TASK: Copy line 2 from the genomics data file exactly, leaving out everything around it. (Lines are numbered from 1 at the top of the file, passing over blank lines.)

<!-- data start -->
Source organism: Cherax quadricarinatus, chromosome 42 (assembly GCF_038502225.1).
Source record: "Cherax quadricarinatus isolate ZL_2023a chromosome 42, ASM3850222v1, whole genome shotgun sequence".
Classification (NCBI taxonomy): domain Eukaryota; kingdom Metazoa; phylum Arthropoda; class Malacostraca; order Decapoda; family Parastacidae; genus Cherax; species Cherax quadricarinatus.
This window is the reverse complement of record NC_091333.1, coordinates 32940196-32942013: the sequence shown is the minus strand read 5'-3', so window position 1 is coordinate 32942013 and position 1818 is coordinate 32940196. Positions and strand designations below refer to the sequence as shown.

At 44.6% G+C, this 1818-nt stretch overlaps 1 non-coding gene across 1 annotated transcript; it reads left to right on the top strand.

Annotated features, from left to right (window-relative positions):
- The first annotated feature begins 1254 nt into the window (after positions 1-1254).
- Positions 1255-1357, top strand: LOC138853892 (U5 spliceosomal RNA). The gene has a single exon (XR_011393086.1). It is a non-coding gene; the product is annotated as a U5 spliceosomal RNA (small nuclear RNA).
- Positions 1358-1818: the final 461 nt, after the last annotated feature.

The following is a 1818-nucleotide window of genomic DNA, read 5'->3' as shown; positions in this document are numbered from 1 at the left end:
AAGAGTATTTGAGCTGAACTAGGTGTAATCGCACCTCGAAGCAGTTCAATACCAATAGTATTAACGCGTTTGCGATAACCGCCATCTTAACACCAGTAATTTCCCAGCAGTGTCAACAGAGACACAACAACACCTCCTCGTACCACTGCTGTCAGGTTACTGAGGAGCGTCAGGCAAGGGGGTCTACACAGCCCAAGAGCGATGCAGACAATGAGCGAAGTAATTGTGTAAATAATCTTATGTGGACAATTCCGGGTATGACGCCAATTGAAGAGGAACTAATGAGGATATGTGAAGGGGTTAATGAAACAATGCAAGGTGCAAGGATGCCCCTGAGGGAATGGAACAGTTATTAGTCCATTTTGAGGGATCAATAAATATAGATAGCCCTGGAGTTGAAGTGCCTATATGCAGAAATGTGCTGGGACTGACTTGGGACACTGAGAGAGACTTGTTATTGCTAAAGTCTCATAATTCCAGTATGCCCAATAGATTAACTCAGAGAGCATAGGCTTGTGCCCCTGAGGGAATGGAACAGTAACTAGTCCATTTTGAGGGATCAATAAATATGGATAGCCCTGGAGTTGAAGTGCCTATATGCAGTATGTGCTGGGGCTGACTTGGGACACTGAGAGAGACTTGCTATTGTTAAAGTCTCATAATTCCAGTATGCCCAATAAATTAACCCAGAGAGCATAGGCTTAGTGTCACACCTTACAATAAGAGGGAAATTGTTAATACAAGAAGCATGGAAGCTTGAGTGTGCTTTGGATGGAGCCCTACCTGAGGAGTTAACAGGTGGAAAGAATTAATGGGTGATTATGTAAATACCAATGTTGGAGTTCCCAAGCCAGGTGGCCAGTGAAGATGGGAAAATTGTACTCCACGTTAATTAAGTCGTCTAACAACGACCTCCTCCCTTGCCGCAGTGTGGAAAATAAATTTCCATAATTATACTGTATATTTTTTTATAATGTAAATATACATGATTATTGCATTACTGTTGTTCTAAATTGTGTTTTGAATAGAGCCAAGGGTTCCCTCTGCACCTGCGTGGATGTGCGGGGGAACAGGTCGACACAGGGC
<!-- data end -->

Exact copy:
Source record: "Cherax quadricarinatus isolate ZL_2023a chromosome 42, ASM3850222v1, whole genome shotgun sequence".